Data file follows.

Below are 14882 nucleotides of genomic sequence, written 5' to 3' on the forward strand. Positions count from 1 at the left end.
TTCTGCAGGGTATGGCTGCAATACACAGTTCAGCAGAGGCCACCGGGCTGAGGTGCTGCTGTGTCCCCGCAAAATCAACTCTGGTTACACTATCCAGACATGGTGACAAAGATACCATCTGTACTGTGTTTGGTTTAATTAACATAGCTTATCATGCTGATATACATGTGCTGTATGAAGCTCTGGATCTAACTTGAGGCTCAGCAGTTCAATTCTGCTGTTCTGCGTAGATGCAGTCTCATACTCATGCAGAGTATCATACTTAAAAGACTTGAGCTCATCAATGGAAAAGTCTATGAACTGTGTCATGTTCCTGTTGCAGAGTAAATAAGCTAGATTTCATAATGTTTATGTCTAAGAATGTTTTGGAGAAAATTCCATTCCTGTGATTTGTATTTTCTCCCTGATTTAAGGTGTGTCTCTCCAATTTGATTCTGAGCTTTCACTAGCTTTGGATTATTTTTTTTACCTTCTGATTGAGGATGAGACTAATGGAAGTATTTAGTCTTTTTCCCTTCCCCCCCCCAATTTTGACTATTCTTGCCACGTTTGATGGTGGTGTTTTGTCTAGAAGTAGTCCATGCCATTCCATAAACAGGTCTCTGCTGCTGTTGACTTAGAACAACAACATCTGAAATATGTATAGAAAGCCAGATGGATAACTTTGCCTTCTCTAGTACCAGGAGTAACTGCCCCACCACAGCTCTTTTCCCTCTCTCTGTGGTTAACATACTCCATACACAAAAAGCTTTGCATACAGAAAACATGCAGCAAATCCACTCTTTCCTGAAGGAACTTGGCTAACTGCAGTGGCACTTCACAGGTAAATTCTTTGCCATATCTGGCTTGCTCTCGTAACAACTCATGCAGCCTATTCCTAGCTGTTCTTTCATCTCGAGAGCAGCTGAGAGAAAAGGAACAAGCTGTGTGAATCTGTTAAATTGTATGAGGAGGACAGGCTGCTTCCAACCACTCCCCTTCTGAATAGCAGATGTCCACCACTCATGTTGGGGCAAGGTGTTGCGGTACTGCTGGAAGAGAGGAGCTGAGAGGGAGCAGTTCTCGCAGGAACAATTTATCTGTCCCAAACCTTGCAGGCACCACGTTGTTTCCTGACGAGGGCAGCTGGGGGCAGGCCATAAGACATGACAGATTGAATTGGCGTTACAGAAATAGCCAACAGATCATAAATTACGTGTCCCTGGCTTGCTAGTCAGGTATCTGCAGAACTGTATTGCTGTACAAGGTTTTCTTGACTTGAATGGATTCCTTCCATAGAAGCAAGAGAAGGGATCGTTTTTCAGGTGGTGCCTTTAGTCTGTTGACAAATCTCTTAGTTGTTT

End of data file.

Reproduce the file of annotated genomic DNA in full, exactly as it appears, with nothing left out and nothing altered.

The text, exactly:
Below are 14882 nucleotides of genomic sequence, written 5' to 3' on the forward strand. Positions count from 1 at the left end.
TTCTGCAGGGTATGGCTGCAATACACAGTTCAGCAGAGGCCACCGGGCTGAGGTGCTGCTGTGTCCCCGCAAAATCAACTCTGGTTACACTATCCAGACATGGTGACAAAGATACCATCTGTACTGTGTTTGGTTTAATTAACATAGCTTATCATGCTGATATACATGTGCTGTATGAAGCTCTGGATCTAACTTGAGGCTCAGCAGTTCAATTCTGCTGTTCTGCGTAGATGCAGTCTCATACTCATGCAGAGTATCATACTTAAAAGACTTGAGCTCATCAATGGAAAAGTCTATGAACTGTGTCATGTTCCTGTTGCAGAGTAAATAAGCTAGATTTCATAATGTTTATGTCTAAGAATGTTTTGGAGAAAATTCCATTCCTGTGATTTGTATTTTCTCCCTGATTTAAGGTGTGTCTCTCCAATTTGATTCTGAGCTTTCACTAGCTTTGGATTATTTTTTTTACCTTCTGATTGAGGATGAGACTAATGGAAGTATTTAGTCTTTTTCCCTTCCCCCCCCCAATTTTGACTATTCTTGCCACGTTTGATGGTGGTGTTTTGTCTAGAAGTAGTCCATGCCATTCCATAAACAGGTCTCTGCTGCTGTTGACTTAGAACAACAACATCTGAAATATGTATAGAAAGCCAGATGGATAACTTTGCCTTCTCTAGTACCAGGAGTAACTGCCCCACCACAGCTCTTTTCCCTCTCTCTGTGGTTAACATACTCCATACACAAAAAGCTTTGCATACAGAAAACATGCAGCAAATCCACTCTTTCCTGAAGGAACTTGGCTAACTGCAGTGGCACTTCACAGGTAAATTCTTTGCCATATCTGGCTTGCTCTCGTAACAACTCATGCAGCCTATTCCTAGCTGTTCTTTCATCTCGAGAGCAGCTGAGAGAAAAGGAACAAGCTGTGTGAATCTGTTAAATTGTATGAGGAGGACAGGCTGCTTCCAACCACTCCCCTTCTGAATAGCAGATGTCCACCACTCATGTTGGGGCAAGGTGTTGCGGTACTGCTGGAAGAGAGGAGCTGAGAGGGAGCAGTTCTCGCAGGAACAATTTATCTGTCCCAAACCTTGCAGGCACCACGTTGTTTCCTGACGAGGGCAGCTGGGGGCAGGCCATAAGACATGACAGATTGAATTGGCGTTACAGAAATAGCCAACAGATCATAAATTACGTGTCCCTGGCTTGCTAGTCAGGTATCTGCAGAACTGTATTGCTGTACAAGGTTTTCTTGACTTGAATGGATTCCTTCCATAGAAGCAAGAGAAGGGATCGTTTTTCAGGTGGTGCCTTTAGTCTGTTGACAAATCTCTTAGTTGTTT